Validation of a computer case definition for sudden cardiac death in opioid users
1 Division of Pharmacoepidemiology, Department of Preventive Medicine, Nashville, TN, USA
2 Departments of Medicine and Pharmacology, Divisions of Cardiology, Nashville, TN, USA
3 Rheumatology (CMS) and, Nashville, TN, USA
4 Clinical Pharmacology, Vanderbilt University, Nashville, TN, USA
5 Department of Pediatrics, Nashville, TN, USA
6 Geriatric Research, Education and Clinical Center, Nashville Veterans Administration Medical Center, Nashville, TN, USA
7 Food and Drug Administration, Silver Spring, MD, USA
8 Department of Preventive Medicine, Vanderbilt University, Village at Vanderbilt, Suite 2600, 1501 21st Ave South, Nashville, TN 37212, USA
BMC Research Notes 2012, 5:473 doi:10.1186/1756-0500-5-473Published: 31 August 2012
To facilitate the use of automated databases for studies of sudden cardiac death, we previously developed a computerized case definition that had a positive predictive value between 86% and 88%. However, the definition has not been specifically validated for prescription opioid users, for whom out-of-hospital overdose deaths may be difficult to distinguish from sudden cardiac death.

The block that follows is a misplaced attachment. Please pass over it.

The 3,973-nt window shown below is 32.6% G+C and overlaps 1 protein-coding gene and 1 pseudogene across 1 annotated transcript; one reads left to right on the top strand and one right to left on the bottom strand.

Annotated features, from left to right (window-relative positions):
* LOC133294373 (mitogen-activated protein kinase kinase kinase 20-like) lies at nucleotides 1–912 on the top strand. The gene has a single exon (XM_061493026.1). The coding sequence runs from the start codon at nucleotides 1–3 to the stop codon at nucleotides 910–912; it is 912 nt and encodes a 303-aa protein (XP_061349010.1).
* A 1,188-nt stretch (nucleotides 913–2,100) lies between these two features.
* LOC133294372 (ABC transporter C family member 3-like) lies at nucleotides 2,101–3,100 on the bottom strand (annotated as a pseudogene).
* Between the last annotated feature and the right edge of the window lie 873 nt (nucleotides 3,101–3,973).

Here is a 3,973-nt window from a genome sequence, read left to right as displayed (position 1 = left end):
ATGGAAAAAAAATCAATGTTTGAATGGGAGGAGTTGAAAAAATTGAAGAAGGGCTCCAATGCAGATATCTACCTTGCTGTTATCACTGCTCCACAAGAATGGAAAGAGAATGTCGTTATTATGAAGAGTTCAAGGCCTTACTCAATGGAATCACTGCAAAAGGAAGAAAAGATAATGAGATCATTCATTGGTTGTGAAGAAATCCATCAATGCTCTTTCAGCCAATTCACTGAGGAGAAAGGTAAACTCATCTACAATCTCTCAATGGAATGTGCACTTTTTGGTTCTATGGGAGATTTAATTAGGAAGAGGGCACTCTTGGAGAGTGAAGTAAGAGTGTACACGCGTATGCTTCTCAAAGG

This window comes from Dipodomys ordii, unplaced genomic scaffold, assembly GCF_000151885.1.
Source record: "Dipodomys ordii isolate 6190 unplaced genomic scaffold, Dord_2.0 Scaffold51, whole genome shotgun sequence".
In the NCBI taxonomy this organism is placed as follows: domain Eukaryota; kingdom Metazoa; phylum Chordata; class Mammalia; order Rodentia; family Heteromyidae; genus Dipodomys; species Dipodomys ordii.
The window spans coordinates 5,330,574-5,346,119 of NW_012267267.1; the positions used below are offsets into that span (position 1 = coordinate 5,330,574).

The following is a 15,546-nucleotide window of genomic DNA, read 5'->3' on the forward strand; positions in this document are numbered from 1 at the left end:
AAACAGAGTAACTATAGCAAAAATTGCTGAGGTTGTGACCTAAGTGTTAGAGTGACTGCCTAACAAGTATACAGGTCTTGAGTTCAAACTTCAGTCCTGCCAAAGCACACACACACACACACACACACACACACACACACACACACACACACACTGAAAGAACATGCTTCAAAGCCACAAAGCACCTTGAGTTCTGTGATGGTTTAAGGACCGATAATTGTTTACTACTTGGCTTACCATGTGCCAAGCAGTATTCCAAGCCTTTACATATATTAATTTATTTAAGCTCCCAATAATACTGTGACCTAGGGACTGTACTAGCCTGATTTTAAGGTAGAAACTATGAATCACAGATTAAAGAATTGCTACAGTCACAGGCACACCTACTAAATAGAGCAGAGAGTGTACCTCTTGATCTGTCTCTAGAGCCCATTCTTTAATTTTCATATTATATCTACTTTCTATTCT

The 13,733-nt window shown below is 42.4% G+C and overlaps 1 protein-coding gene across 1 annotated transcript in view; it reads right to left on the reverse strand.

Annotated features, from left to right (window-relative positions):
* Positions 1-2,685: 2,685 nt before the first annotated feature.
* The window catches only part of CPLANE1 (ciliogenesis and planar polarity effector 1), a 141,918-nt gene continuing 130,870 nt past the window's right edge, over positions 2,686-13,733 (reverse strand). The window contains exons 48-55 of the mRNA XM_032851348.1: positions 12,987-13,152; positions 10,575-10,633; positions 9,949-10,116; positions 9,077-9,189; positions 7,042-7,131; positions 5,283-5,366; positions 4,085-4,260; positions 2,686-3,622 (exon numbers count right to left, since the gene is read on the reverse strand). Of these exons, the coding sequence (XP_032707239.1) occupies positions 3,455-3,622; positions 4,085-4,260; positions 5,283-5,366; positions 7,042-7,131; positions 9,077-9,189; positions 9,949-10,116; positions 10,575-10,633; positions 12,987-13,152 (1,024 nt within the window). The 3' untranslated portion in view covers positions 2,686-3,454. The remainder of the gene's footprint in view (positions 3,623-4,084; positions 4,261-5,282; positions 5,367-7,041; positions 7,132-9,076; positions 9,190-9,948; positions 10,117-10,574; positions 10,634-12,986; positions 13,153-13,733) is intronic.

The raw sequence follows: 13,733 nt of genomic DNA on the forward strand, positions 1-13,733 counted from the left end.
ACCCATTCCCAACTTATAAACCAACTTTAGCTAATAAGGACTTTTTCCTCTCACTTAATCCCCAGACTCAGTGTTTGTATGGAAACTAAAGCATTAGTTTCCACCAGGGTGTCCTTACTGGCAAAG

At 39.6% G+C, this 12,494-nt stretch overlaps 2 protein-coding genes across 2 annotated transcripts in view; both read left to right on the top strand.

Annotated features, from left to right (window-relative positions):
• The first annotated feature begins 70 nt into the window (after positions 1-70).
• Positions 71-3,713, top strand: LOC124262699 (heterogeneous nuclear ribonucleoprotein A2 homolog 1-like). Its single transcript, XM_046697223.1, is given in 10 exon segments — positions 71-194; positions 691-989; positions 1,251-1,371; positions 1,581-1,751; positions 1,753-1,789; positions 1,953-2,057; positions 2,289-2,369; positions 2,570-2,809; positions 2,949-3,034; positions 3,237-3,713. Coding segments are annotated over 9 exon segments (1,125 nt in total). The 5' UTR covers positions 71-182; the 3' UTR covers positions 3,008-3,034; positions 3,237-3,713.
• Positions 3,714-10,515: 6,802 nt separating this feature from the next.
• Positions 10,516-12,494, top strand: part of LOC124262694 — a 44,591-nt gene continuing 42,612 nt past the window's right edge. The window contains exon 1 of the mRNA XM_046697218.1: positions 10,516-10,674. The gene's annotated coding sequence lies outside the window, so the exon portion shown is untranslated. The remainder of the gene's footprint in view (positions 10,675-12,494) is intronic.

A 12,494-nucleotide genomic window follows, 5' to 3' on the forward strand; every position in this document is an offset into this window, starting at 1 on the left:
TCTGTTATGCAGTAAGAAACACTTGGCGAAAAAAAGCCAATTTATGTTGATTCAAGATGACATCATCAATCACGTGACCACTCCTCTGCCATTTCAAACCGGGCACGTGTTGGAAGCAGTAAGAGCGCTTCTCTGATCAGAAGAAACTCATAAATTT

We assembled a cohort of persons 30-74 years of age prescribed propoxyphene or hydrocodone who had no life-threatening non-cardiovascular illness, diagnosed drug abuse, residence in a nursing home in the past year, or hospital stay within the past 30 days. Medical records were sought for a sample of 140 cohort deaths within 30 days of a prescription fill meeting the computer case definition. Of the 140 sampled deaths, 81 were adjudicated; 73 (90%) were sudden cardiac deaths. Two deaths had possible opioid overdose; after removing these two the positive predictive value was 88%.
These findings are consistent with our previous validation studies and suggest the computer case definition of sudden cardiac death is a useful tool for pharmacoepidemiologic studies of opioid analgesics.